orchids. He knows it now, Ted, you'll
laugh, but who do you suppose came
to see father today? Your uncle, and
after he had gone father sent for me.
What do you think they managed to
fix up between them?"
"Pass," said Ted. "What?"
. "He told father that every man
needed feminine influence in his life
in order to bo a real success and ne
didn't see why you faileu to fall in
love. He thought it might be the
"I guess I've found the needed
Spur," said Ted. "It's up to Uncle
(Copyright, 1915. by McClure Newspaper
How He Won Her.
. "Polks will say that you afc 7^ . Ty
ing me' for my money." "W y dear, i'm
sure they won't Surely no one who
knows-you will even hint that money
ls your only, charm."-Detroit uToe
,. . poi --------
in cr^o of fire tho cellist will 3avc
"n?a cello, first am. then his wife.-An
i/; w.?no'tJ i i| .. :
Collett & Mitchell
Prescriptions Compounded from Pure
Drugs at all hours.
Prompt and Accurate
My third drove since January 1
of those good Tennessee Horses
and Mules will arrive about Sat
urday of this week.
B. F. JONES.
Charlotte Observer Bargain Subscription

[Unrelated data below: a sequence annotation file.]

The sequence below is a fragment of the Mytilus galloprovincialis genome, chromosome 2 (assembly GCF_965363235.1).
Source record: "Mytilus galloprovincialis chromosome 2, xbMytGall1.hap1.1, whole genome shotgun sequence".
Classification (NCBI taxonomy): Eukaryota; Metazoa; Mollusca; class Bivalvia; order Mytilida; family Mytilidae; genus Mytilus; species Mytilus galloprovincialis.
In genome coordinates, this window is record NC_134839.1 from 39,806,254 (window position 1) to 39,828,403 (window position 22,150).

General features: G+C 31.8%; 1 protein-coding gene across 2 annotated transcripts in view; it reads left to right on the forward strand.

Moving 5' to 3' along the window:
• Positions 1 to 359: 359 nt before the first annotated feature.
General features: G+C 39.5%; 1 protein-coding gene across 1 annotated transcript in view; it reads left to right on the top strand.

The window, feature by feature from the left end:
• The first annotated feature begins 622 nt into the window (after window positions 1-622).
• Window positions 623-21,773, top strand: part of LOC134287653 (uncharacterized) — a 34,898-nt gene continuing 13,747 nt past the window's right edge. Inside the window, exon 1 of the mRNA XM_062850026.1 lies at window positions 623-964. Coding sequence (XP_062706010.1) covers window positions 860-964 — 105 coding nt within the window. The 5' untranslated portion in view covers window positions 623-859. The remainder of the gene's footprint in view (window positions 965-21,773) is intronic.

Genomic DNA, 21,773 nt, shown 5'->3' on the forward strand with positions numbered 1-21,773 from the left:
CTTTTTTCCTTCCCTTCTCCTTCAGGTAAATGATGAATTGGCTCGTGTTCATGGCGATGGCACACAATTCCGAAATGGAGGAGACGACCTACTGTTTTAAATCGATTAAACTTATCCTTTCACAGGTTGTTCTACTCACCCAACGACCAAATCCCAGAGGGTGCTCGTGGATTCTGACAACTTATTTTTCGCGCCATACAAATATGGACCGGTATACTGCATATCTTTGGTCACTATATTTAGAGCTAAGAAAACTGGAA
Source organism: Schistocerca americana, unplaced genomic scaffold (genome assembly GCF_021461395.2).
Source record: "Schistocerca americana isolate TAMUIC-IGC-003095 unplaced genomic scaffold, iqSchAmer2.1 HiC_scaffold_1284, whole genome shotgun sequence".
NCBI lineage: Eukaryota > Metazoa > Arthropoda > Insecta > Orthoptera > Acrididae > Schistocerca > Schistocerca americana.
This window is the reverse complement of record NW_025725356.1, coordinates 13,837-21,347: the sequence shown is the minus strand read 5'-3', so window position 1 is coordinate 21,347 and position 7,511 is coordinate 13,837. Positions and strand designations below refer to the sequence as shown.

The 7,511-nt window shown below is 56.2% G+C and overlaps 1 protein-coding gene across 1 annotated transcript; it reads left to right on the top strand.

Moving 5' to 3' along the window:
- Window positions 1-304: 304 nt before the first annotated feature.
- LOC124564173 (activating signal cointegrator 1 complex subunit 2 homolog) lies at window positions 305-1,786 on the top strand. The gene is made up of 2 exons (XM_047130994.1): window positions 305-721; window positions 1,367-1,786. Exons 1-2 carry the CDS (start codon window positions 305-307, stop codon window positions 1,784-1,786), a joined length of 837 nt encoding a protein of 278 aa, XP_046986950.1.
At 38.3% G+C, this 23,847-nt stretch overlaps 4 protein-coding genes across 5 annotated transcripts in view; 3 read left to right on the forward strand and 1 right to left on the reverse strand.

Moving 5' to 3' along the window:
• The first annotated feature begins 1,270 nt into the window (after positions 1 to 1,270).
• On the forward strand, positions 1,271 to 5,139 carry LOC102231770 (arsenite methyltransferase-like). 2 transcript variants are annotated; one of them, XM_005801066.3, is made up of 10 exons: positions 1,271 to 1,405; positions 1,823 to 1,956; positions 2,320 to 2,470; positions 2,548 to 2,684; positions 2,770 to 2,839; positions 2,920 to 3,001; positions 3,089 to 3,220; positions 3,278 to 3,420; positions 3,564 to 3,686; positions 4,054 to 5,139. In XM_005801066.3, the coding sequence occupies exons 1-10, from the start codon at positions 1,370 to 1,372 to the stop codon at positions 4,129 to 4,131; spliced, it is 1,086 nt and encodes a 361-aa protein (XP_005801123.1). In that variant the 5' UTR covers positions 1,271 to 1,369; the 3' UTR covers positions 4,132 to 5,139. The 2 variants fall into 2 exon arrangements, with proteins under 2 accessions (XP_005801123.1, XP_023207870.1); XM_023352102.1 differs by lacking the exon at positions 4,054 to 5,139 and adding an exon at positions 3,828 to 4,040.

CHARLOTTE, N. C.
Find enclosed $.-., for "which send THE
CHARLOTTE OBSERVER, Daily and Sunday, by mail
to the undersigned for.months.
Name. DAILY DAILY AND
St. or R. F.D.,. 3 Mont hs... $1.25 $1.50
6 Months... 2.50 3.00
Town. lYear. 5.00 6.00
. Remit by Check or Postal Order. Money gets lost^iir
Orders accepted under this special rate only during
Special Bargain Period.
Our Ed'gefield Friends
Are invited tofmake our store their headquarters
when in Augusta.
We are better prepared than ever before to supply
their needs. Every department of our large stock is
filled with stylish fall merchandise.
In Dry Goods we were never better stocked. Our
Shoes were bought from the leading manufacturers.
Our stock of Men's and Boys' Clothing was never
We invite the ladies to see our tailored suits from
the largest makers of women's ready-to-wear factory in
Our Millinery Department is also filled with the
most Stylish Hats and Trimmings ever brought to Au
gusta. Do not fail to call in to see us whether you
buy or not.
Augusta Bee Hive
810-918 Broad Street Augusta, Georgia
We have the largest assortment of pres
ents in every department that we have ever
shown. We have ordered largely of Clocks.
Watches, Gold and Silver Jewelry, Sterling
Silverware, Cut Glass and China. Every de
partment is filled.
lt matters not what you want we have it or
will order it out at once.
Come in to see us. We have our entire stock
marked very low, much lower than you find the
same class of goods elsewhere.
706 Broad Street, Augusta, Georgia